Melbourne Police viciously attack Palestine Solidarity demo

Victoria police viciously attacked a peaceful pro-Palestine demonstration in Melbourne on Friday night. In one of the most violent displays in years, around 20 people were arrested and later charged with various offences ranging from trespass and riotous behaviour to resisting arrest.

Scores more suffered bruising and one protester had his shoulder dislocated after up to 100 police officers surrounded the demonstration and repeatedly charged at and picked-off participants.

The event, called by Coalition Against Israeli Apartheid, was protesting against Israeli-owned Max Brenner chocolateria in the QV shopping centre. Max Brenner is owned by the Israeli conglomerate the Strauss Group, a company that has a long and sordid history of giving explicit support to the Israeli military – including during their 2008/09 massacre in Gaza.

The non-violent demonstration was 150-200 strong. Salem Nasser, one of the organisers, described the scene:

We were peacefully gathered in the QV courtyard. People were making speeches about the daily attacks that Palestinians endure; the apartheid nature of the Israeli state; the ongoing ethnic cleansing; the hundreds and thousands who are languishing as political prisoners in Israeli jails; and score who are killed every month at the hands of the IDF.

All of a sudden some special operations type group rushed into the area and split the demonstration in two. They began by targeting the people with megaphones and pushing people to the ground. They were calculated in their approach.

My section of the demonstration was pushed by maybe 40 cops – they drove us into the ground and then surrounded us. We sat and linked arms, refusing to move any further. A number were then arrested as the cops picked off people on the outside of the group and dragged them away.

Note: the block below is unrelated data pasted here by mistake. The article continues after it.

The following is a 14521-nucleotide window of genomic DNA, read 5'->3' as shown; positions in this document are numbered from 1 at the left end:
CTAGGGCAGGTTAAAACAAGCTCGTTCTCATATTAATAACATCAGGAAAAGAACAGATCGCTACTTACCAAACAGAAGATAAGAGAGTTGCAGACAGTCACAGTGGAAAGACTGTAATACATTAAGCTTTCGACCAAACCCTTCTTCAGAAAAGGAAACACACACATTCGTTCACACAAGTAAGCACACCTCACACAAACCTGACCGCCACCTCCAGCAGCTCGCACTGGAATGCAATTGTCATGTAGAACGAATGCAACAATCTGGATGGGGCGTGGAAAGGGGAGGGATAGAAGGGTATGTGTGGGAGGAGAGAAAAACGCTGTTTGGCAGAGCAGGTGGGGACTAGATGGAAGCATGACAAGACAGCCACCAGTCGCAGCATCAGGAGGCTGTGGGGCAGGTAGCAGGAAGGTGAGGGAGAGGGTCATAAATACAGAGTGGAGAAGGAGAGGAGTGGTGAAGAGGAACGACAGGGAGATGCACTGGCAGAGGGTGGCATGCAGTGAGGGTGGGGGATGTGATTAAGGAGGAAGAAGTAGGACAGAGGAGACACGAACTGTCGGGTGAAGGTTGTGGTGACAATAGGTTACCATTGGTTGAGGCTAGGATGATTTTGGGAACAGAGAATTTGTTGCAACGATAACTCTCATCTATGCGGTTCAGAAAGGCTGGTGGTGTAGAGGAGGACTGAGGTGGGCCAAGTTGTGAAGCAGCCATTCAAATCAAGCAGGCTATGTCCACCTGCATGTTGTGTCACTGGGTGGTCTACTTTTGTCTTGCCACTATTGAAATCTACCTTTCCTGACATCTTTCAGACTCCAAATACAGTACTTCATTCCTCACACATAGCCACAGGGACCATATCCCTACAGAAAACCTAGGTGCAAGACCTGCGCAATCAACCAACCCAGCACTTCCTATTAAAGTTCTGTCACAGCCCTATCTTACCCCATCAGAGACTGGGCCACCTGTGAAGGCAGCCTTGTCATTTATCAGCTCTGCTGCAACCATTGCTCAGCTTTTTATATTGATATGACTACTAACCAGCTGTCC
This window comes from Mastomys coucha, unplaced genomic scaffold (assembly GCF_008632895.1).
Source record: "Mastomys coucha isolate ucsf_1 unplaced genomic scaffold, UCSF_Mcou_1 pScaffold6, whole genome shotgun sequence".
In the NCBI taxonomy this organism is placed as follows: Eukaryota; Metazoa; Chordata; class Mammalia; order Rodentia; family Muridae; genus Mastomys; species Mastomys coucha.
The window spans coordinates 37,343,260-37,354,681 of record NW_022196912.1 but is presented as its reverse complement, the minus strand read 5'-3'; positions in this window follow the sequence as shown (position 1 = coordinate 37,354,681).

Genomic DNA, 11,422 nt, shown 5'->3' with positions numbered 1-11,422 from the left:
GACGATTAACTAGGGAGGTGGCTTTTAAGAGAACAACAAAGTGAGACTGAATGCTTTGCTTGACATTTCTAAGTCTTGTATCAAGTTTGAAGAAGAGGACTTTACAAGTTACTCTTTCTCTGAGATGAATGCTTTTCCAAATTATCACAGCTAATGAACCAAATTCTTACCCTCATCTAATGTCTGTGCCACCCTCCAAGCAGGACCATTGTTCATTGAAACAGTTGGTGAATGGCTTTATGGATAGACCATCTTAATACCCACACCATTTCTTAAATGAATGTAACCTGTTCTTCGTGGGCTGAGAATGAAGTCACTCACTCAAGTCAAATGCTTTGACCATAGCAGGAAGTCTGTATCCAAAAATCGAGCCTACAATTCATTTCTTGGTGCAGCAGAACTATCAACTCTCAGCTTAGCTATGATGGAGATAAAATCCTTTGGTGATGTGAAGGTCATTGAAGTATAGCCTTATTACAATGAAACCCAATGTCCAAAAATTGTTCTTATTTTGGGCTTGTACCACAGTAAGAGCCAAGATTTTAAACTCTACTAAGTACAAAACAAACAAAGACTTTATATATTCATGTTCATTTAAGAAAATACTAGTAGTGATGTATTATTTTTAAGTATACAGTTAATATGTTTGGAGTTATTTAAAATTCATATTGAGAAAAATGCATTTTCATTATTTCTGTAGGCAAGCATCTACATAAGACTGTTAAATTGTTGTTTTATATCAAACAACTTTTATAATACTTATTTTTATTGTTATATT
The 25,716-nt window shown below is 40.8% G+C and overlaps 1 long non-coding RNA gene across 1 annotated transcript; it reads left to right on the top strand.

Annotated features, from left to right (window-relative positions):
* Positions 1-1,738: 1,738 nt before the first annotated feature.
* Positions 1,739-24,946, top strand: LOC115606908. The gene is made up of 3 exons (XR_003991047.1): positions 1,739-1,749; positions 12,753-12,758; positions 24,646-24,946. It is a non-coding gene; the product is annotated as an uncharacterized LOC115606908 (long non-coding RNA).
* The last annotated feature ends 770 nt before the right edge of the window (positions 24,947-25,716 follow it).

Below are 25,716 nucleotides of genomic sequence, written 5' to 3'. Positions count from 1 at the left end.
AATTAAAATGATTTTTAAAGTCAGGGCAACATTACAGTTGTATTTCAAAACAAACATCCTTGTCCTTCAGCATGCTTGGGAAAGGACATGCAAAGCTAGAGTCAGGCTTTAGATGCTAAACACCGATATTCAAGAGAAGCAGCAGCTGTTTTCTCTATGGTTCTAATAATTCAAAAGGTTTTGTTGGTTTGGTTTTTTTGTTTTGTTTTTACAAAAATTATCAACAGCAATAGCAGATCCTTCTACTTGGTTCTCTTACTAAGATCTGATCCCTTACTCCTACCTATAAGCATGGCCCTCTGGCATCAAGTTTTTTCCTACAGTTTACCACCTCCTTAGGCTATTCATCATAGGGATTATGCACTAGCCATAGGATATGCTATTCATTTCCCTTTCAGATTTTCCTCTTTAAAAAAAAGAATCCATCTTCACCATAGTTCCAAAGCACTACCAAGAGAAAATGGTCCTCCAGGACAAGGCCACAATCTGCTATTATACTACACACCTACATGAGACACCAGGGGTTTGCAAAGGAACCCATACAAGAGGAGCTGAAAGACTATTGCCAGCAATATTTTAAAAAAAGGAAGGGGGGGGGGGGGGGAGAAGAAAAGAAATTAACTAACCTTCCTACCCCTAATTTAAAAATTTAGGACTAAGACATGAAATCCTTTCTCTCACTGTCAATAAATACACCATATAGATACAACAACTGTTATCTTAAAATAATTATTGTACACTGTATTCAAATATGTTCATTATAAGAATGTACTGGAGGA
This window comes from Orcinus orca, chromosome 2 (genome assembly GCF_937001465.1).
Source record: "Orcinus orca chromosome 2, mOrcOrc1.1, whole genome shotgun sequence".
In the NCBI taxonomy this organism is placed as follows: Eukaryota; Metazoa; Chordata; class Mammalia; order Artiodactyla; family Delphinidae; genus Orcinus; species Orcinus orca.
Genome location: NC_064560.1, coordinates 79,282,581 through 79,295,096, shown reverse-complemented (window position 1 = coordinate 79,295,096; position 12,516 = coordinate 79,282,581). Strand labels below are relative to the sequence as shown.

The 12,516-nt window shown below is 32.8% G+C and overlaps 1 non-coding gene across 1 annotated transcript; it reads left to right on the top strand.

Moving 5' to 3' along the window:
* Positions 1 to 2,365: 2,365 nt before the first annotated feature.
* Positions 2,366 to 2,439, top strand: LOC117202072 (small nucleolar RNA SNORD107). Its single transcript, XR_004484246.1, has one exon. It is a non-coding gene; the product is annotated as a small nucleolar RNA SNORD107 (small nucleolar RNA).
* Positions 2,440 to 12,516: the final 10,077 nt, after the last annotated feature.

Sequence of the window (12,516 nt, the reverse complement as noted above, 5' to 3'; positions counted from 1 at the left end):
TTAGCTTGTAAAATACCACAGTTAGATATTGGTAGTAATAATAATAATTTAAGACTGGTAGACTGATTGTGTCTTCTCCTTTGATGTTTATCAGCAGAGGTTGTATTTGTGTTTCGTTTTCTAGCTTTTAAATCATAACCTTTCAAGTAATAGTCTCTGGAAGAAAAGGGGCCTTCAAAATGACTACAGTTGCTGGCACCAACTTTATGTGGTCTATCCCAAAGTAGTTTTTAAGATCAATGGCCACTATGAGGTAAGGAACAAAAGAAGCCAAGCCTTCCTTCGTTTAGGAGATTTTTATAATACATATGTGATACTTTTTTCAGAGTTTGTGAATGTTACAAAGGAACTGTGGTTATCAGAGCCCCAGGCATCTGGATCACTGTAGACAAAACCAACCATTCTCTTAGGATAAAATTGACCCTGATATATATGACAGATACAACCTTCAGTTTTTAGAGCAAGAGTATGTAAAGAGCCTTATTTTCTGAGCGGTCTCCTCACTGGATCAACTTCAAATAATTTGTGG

We stayed for around an hour, before deciding that we should move off as a group and meet up with the others. We were bruised and a little battered, but not cowed. Our victory was in resisting the violence and refusing to be intimidated.

Warning signs were all around QV – and also Melbourne Central shopping centre, the site of previous demonstrations that successfully shut down the Israeli-owned Jericho/Black Pearl cosmetics company – stating that “people who propose to demonstrate disapproval of the political or social interests of a retail tenant” would be prohibited from entering.

But the police attack was completely unprovoked and is an indication that Victoria Police and the Baillieu state government are intent on cracking down on the democratic right to protest.

On one hand, the viciousness of the police response is connected to the law and order campaign that both parties were running in the lead up to last November’s state election. On the other, it is testament to the strength of the campaign that the authorities are so intent to see it shut down.

Around the country, there have been numerous successful actions against Israeli companies – and the protests have grown in size this year.

But no matter how heavy handed the police get, they will not succeed in stopping the demonstrations against apartheid. The justice for Palestine campaign is global – and growing; Melbourne participants vowed to return and continue to show solidarity. The struggle will only end with the fall of apartheid.


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